After several major fires in the early part of the century, downtown Prescott was rebuilt with brick. The central courthouse plaza, a lawn under huge old elm trees, is a gathering and meeting place. Cultural events and performances take place on many nights in the summer on the plaza.
Nineteen members of the Granite Mountain Hotshots, part of the Prescott Fire Department, lost their lives Sunday, June 30, 2013, while battling the Yarnell Hill fire that had ignited two days earlier south of Prescott.
Prescott is 55 mi (89 km) west-northwest of the State of Arizona's geographic center.
According to the United States Census Bureau, the city has a total area of 41.5 sq mi (107.5 km2), of which 40.7 sq mi (105.4 km2) is land and 0.81 sq mi (2.1 km2) is water.
Prescott is considered part of North Central Arizona. It is just south of the Granite Dells. The Granite Dells area, or often called ‘The Dells’, is known for its large boulder outcroppings of granite that have eroded into a spectacular appearance of bumpy rock features. Within 'The Dells' are Watson and Willow Lakes, which are two small, man-made reservoirs. Here a number of hiking trails connect to the Peavine Trail. The Peavine National Recreation Trail follows what was the former rail bed of the Santa Fe. This railroad traveled from Prescott to Phoenix through the Granite Dells. The "Peavine" got its name from the winding portion of this railroad that twists and curves, resembling the vine on which peas grow. The Peavine trail connects to the Iron King Trail, which was the route of the old Prescott Railroad through the Granite Dells. Other lakes include Lynx, Granite Basin and Goldwater, all surrounding different areas of this rustic community. Goldwater Lake, by Goldwater Park, is 4 miles (6.4 km) from downtown Prescott, has 15 acres (6.1 ha) of water surface, and is a popular destination for park recreation and picnic facilities. Lynx Lake is another lake close to Prescott in tall ponderosa pines, and gets some 125,000 visitors every year. This 55-acre (22 ha) lake offers visitors recreational activities, boating, camping, fishing, hiking, mountain biking, picnicking and a small, seasonal restaurant with a view of the lake. Finally, there is the smallest of the natural lakes with 5 acres (2.0 ha) of surface water at Granite Basin Lake. None of these lakes permits swimming due to a history of water quality problems, however all are popular recreational destinations near Prescott.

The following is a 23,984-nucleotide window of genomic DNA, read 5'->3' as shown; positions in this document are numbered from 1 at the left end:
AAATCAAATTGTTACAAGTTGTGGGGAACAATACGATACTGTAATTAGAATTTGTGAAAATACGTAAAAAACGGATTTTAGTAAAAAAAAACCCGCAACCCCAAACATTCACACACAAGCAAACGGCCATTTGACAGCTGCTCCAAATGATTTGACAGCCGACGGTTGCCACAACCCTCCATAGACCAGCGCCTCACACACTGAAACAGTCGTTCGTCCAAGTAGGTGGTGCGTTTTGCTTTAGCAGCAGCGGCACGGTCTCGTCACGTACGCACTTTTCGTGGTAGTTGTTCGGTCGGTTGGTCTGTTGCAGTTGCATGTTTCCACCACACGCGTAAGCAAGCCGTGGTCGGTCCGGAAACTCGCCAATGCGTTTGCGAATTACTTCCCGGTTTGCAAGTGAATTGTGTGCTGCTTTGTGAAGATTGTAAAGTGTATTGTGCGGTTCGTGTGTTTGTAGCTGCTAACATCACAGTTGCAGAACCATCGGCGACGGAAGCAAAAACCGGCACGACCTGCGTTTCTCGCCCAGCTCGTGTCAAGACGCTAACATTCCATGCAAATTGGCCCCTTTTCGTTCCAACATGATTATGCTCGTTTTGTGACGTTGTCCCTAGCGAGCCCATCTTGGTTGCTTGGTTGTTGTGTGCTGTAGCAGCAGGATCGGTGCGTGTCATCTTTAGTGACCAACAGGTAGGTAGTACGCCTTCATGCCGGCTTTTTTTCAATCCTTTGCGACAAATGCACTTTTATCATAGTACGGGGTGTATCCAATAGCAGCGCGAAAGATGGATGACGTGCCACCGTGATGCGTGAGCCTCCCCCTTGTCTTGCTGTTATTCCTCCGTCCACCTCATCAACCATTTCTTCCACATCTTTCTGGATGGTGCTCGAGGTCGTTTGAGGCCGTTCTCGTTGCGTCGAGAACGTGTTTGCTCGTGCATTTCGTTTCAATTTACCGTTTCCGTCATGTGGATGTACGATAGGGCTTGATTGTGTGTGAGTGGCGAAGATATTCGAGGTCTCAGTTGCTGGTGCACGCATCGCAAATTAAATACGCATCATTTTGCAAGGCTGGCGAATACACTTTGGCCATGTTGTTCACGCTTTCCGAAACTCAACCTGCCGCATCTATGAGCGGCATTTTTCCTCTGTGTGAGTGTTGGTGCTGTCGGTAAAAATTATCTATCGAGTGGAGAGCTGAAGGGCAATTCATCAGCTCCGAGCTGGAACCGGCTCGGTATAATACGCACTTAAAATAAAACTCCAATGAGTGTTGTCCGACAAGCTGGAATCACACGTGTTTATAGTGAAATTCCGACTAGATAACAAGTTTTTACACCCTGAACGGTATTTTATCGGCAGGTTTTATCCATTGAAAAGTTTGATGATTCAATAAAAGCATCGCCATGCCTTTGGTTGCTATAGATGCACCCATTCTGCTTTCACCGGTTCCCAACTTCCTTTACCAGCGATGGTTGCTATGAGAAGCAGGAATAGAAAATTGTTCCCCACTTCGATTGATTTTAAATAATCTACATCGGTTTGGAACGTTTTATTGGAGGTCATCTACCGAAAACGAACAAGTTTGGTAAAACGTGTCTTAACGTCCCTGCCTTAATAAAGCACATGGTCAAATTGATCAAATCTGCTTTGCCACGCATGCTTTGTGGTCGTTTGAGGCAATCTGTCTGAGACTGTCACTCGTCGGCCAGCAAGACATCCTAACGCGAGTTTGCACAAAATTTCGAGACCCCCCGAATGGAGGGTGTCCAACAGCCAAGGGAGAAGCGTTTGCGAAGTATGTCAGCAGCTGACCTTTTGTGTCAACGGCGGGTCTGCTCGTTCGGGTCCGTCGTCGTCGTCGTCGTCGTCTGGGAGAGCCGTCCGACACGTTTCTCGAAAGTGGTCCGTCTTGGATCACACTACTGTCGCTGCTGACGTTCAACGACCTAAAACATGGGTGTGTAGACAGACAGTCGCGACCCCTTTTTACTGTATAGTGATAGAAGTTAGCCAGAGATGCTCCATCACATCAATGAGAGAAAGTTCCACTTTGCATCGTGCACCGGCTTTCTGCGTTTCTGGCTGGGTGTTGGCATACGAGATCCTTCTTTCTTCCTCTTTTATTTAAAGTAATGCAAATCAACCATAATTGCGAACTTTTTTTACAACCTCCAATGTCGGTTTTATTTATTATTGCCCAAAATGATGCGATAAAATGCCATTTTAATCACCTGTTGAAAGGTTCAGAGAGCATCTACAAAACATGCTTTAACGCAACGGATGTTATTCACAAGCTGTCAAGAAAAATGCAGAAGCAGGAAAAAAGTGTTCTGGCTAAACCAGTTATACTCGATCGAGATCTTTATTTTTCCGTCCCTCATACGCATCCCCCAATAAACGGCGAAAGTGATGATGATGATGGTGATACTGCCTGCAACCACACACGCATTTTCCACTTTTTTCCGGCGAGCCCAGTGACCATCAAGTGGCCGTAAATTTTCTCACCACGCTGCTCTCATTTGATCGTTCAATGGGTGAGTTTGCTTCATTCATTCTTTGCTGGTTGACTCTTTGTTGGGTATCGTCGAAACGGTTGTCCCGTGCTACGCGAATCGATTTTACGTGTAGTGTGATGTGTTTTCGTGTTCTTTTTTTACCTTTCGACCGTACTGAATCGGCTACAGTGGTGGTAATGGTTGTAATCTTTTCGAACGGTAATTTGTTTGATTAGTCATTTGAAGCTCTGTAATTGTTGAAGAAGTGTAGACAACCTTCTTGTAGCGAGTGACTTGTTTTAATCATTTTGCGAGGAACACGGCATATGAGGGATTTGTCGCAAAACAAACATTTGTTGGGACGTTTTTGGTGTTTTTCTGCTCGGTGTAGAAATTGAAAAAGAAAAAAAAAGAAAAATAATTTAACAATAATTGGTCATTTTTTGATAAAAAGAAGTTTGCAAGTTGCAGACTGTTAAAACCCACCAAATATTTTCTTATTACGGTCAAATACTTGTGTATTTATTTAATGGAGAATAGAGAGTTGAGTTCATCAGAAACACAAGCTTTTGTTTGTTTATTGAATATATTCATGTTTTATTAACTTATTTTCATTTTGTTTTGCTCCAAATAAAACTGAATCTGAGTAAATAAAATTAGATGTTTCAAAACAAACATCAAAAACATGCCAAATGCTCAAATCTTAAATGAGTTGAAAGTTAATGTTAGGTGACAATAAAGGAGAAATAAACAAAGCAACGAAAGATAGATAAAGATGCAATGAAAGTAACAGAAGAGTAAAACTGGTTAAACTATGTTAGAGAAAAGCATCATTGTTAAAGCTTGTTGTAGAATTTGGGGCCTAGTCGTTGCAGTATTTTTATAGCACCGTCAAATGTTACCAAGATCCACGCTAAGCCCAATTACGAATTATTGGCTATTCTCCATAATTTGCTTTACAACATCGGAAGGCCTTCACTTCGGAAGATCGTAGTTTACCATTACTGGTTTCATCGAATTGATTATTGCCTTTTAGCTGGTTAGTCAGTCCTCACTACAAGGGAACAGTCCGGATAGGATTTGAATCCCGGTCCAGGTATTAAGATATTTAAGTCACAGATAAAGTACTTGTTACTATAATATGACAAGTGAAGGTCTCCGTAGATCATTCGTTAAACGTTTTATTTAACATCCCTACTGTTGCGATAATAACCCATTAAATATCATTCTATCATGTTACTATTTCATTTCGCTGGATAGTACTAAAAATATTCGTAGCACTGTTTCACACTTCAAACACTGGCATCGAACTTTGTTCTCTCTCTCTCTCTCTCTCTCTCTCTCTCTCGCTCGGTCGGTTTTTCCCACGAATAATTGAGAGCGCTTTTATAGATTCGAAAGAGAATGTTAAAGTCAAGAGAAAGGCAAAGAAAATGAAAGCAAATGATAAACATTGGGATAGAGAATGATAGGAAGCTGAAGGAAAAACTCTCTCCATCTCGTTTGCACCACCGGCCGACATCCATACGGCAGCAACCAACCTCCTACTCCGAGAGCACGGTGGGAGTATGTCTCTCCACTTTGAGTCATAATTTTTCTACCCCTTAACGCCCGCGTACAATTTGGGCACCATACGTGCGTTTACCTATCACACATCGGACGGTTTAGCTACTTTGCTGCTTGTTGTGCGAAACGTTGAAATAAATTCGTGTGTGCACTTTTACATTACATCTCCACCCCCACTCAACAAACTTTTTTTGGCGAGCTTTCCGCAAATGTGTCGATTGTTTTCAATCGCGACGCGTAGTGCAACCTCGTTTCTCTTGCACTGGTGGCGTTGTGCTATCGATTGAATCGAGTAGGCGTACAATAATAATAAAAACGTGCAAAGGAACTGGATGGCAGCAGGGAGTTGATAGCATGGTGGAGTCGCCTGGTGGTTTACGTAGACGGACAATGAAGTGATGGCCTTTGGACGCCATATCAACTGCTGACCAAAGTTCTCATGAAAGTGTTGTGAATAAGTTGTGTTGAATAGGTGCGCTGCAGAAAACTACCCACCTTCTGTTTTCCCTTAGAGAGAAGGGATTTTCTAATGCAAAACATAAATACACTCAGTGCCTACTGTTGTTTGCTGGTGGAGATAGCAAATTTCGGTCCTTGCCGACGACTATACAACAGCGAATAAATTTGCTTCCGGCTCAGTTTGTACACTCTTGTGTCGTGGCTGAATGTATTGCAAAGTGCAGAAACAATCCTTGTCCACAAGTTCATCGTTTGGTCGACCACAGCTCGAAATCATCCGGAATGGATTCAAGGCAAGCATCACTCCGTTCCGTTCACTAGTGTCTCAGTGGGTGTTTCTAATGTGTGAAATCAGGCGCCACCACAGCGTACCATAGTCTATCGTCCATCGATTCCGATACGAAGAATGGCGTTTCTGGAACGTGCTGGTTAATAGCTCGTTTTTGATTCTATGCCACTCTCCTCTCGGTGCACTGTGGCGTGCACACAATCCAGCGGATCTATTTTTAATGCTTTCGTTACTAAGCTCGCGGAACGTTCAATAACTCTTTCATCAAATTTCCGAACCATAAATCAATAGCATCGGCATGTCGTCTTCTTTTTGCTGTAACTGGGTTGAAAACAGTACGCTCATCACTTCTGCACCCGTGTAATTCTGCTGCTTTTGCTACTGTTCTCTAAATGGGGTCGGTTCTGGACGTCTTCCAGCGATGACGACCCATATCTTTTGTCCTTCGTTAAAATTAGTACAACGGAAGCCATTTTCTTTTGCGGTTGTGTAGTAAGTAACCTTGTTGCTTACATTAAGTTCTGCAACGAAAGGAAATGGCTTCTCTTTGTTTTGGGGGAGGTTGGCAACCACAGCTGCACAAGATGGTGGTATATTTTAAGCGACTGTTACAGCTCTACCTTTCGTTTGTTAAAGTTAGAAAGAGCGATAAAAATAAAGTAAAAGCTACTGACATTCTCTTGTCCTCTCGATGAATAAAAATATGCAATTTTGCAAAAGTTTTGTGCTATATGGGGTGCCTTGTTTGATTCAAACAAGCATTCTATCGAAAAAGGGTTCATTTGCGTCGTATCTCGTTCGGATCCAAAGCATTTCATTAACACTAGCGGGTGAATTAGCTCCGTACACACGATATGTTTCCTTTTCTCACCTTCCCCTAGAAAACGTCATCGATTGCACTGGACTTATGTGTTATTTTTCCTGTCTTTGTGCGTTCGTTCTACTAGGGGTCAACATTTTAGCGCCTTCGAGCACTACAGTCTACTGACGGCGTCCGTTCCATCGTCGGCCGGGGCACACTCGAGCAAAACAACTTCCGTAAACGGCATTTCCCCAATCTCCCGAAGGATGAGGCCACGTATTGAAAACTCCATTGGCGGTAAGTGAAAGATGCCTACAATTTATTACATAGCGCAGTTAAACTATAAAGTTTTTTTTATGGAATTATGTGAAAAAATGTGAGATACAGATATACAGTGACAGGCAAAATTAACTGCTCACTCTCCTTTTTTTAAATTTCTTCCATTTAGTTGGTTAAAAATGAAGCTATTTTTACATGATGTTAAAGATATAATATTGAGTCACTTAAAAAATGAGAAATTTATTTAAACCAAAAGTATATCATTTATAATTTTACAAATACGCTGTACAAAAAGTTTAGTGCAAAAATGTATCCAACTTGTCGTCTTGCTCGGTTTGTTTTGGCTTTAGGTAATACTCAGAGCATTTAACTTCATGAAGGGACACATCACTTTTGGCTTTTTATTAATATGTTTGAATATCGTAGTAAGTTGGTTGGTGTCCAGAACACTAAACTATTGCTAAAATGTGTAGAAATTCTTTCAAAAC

Prescott is in the Bradshaw Mountains of central Arizona, at an elevation of 5,400 feet (1,600 m). The city has a Mediterranean climate (Köppen Csa); however, unlike most other locations in this climate class, there is a pronounced summer wet season due to the North American Monsoon.
Average annual precipitation for 1991-2020 was 16.46 inches (418 mm), with spring and early summer the driest times of the year. Snowfall is typically light and snow cover usually melts away quickly; the average seasonal total was 10.2 inches (26 cm).The largest portion of precipitation falls during the July–September monsoon season. Average daytime temperatures remain above 50 °F (10 °C) the entire year, but diurnal temperature variation is large throughout the year, averaging nearly 30 °F (17 °C) annually. On average, temperatures reach 90 °F (32 °C) on 44 days annually, though 100 °F (38 °C)+ readings are uncommon and occur only 1-2 days per year on average, much unlike the Sonoran Desert to the south and Mojave Desert to the west. The average season for freezing temperatures is October 21 through May 1.